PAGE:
Management Perceptions of Off-Highway Vehicle Use on National Forest System Lands in Appalachia
Abstract:The purpose of this study was to determine the perceptions of issues related to off-highway vehicle (OHV) use and management tactics among US Forest Service District Rangers on National Forests in the Appalachian region. We determined the differences in perceptions of District Rangers based on different concentrations of OHV managed trails on Ranger Districts. We surveyed 42 District Rangers on 14 National Forests using a modified Dillman mail-back method that resulted in a response rate of 69.1%. The questionnaire was modified from a previous study. Managers with high levels of OHV trail concentrations reported using more varied and additional management tactics to deal with ecological impacts and social issues. Unauthorized trail creation was reported consistently across both levels of OHV trail concentrations. When we compared our findings to earlier results, there were some differences in what managers reported. For example, closing or limiting use was more frequently reported as a management tactic in this study, whereas use of personal contacts was more often selected in the California study.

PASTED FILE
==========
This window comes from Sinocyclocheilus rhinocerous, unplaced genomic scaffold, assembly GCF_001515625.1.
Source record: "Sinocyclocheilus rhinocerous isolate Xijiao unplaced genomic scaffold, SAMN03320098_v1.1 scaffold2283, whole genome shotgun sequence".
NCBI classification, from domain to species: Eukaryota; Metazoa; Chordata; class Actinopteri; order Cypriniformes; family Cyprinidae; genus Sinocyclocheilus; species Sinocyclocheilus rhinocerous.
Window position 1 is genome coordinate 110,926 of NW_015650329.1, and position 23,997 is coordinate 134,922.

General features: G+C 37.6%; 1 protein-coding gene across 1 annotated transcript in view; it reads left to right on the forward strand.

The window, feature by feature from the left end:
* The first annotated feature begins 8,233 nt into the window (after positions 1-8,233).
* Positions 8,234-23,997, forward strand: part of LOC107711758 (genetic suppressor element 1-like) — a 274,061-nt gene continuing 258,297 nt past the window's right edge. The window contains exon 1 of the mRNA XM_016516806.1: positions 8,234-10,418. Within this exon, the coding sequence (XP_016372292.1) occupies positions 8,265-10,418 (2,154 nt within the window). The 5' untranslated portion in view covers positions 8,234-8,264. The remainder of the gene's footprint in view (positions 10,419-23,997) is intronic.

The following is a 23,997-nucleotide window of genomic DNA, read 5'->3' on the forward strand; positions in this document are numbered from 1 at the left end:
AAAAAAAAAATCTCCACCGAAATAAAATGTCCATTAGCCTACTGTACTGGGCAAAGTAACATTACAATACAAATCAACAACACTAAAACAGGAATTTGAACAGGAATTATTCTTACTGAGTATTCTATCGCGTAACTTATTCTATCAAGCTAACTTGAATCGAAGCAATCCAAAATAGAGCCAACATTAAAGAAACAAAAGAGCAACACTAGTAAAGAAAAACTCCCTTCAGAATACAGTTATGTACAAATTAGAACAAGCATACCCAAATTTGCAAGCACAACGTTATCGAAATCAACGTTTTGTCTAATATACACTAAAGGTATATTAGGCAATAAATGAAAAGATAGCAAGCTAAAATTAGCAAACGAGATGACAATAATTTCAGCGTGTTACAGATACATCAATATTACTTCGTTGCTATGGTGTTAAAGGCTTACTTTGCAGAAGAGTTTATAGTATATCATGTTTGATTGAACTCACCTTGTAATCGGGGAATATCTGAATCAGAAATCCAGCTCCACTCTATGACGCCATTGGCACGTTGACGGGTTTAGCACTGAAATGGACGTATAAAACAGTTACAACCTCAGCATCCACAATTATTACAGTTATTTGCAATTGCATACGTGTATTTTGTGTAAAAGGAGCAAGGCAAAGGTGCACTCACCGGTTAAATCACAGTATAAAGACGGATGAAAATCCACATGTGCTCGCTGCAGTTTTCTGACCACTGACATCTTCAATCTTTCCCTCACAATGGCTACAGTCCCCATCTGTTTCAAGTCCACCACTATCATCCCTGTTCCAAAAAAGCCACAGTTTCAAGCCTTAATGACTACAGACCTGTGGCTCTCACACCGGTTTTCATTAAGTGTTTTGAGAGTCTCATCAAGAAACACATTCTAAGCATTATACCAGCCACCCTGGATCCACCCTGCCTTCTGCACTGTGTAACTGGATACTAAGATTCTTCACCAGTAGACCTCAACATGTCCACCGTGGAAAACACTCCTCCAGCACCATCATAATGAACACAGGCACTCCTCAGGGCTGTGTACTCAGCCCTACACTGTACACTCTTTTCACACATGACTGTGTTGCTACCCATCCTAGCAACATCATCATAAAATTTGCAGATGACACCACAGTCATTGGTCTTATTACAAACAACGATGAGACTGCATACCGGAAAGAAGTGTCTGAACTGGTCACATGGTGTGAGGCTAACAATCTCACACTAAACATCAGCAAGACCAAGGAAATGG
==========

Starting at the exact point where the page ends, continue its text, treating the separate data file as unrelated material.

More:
Document Type: Research Article
Publication date: December 1, 2011
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- Each regional journal of applied forestry focuses on research, practice, and techniques targeted to foresters and allied professionals in specific regions of the United States and Canada. The Northern Journal of Applied Forestry covers northeastern, midwestern, and boreal forests in the United States and Canada.
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